In addition to the appropriate authorship, a work eligible for copyright protection must also be “fixed in any tangible medium of expression…from which [it] can be perceived, reproduced, or otherwise communicated, either directly or indirectly with the aid of a machine or device.” (17 U.S.C. § 102(a)). Specifically, the work must be fixed in a copy “by or under the authority of the author” and the work must be “sufficiently permanent or stable to permit it to be perceived, reproduced, or otherwise communicated for a period of more than transitory duration.” (17 U.S.C. § 101).
Copyright & Flowers
The seminal case that confronts copyright authorship and fixation of a “natural” artwork is Kelley v. Chicago Park District. Chapman Kelley created in 1984 Wildflower Works, a wildflower installation of two enormous elliptical flower beds edged with borders of gravel and steel in Chicago’s Grant Park. The artist considered the garden to be both a “living wildflower painting” and a sculpture “rendered in living material.” (Kelley, 635 F.2d at 300). The work also explored “a new vegetative management system that beautifies [the] landscape economically with low-maintenance wildflowers.” (Kelley, 635 F.2d at 300). By 2004, Wildflower Works had deteriorated. In response to the garden’s current state, Park District, tasked with the administration of Grant Park, dramatically modified the garden without the artist’s approval by substantially reducing its size, reconfiguring the oval flower beds into rectangles, and changing some of the planting material. (Kelley, 635 F.2d at 291).
Kelley sued Park District for violating his right of integrity under the Visual Artists Rights Act (VARA). But under VARA, if a work does not meet the basic copyrightability requirements, it cannot qualify as a “work of art” eligible for VARA protection. (Kelley, 635 F.2d at 302). The copyrightability of Wildflower Works thus became the focus of the courts’ analyses.
The U.S. Court of Appeals for the Seventh Circuit ultimately found that Wildflower Works was not copyrightable because, as a “living garden,” it “lacks the kind of authorship and stable fixation normally required to support copyright.” (Kelley, 635 F.2d at 303). The court explained that “[a]uthors of copyrightable works must be human; works owing their form to forces of nature cannot be copyrighted.” (Kelley, 635 F.2d at 304). For this particular work, the natural forces, not the “intellect of the gardener,” determined the form, growth, and appearance, including the color, shapes, texture, and scents, that make Wildflower Works a work of art. (Kelley, 635 F.2d at 304).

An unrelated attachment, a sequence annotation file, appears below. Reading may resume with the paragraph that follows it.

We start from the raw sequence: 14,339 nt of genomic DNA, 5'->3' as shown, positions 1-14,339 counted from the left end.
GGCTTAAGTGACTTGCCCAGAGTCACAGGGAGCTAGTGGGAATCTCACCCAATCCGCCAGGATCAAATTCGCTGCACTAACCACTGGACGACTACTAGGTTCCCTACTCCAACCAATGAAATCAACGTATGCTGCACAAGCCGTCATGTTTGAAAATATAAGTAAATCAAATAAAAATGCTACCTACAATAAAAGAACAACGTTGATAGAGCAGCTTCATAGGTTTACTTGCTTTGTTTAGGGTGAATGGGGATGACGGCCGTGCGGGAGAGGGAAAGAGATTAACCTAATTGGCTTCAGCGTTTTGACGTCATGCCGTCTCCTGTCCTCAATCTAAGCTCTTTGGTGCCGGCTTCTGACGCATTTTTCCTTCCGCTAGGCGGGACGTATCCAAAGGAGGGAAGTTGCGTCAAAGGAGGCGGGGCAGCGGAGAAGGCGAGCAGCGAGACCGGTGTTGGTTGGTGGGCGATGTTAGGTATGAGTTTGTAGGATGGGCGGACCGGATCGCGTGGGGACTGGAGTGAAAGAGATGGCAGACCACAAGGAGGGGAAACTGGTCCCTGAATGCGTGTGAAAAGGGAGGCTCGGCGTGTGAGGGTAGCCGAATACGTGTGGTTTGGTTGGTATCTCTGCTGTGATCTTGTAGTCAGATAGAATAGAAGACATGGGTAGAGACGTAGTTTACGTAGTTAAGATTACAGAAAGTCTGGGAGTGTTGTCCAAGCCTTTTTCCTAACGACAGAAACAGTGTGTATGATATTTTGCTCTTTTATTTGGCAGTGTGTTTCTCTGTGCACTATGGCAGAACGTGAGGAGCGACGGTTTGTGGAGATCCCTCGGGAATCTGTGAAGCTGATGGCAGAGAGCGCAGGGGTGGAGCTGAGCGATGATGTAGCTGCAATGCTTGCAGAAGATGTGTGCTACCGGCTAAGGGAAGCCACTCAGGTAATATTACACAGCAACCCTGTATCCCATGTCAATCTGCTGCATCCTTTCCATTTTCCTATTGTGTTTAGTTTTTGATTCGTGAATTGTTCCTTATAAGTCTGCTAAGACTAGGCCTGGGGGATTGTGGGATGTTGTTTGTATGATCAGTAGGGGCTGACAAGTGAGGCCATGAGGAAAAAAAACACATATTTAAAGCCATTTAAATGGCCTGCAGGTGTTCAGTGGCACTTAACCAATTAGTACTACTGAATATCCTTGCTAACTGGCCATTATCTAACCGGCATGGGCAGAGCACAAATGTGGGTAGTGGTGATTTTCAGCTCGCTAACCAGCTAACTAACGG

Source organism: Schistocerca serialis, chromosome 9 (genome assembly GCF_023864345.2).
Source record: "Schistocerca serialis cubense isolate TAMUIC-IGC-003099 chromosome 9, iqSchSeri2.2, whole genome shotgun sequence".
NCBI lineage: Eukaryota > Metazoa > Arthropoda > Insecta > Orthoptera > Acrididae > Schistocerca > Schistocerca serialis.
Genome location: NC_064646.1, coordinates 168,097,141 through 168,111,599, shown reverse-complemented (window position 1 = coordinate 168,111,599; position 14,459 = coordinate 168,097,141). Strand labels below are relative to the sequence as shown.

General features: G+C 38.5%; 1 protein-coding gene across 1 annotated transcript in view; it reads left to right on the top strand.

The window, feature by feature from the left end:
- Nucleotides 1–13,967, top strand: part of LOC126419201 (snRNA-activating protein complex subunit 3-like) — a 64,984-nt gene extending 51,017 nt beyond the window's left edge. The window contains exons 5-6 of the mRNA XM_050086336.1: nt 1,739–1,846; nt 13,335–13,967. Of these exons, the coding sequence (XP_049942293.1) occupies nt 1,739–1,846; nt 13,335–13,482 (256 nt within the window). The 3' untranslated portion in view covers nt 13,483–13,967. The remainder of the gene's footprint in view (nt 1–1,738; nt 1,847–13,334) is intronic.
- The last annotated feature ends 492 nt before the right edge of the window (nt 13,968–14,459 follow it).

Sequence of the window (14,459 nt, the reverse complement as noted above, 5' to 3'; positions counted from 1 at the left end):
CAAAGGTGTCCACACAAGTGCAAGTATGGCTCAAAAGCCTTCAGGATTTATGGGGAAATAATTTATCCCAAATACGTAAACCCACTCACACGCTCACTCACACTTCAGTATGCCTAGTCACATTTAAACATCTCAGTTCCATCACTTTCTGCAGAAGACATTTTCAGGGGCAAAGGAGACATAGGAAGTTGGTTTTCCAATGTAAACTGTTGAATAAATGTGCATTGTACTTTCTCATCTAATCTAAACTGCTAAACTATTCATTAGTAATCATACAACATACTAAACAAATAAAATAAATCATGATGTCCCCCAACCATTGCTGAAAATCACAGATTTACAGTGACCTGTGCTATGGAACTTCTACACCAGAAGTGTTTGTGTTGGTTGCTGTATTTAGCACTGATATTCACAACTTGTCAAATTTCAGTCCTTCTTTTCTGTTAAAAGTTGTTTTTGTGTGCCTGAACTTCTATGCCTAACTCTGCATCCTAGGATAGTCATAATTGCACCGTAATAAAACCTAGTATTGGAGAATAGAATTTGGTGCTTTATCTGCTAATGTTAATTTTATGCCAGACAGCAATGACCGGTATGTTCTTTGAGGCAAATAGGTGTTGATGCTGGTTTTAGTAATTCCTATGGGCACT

Insufficient “fixation” of the wildflower installation also presented a problem for the court. The court declared that a garden, which is “alive and inherently changeable” is “too inherently variable” to qualify as “fixed” as defined by the copyright statute. (Kelley, 635 F.2d at 304-05). Considering that the work must be sufficiently permanent or stable to be “perceived, reproduced, or otherwise communicated for a period of more than transitory duration,” the court pondered when is the point of fixation for Wildflower Works: at the time of first planting or when the flowers are in full bloom? (Kelley, 635 F.2d at 305). The court concluded that Wildflower Works is not “stable or permanent enough” to be fixed due to the dynamic and perpetual change of flowers and, thus, is ineligible for copyright protection. (Kelley, 635 F.2d at 305).
Copyright & Condensation
When determining the copyrightability of Haacke’s Condensation Wall, the ambiguous line between human and non-human authorship presents the greatest challenge. While the plexiglass container was constructed by man, who can claim authorship over the biophysical process of condensation that generates the inspired and innovative aspects of the work? Similar to Kelley’s Wildflower Works, the natural elements of Haacke’s Condensation Wall also offer a compelling challenge to determine the boundaries of fixation for copyright purposes.
Authorship: Artist or Mother Nature?
As stated above, a copyright author means originator, maker, or the person who “translates an idea into a fixed, tangible expression entitled to copyright.” (CCNV, 490 U.S. at 737). The courts and the Copyright Office have interpreted this definition to mean that copyright requires human authorship as a non-human cannot exercise the rights under copyright law and thus is not impacted by the legal incentives to create the work. Does Haacke fit into this framework as the copyright author of Condensation Wall? Does Condensation Wall owe its form or origin to Haacke?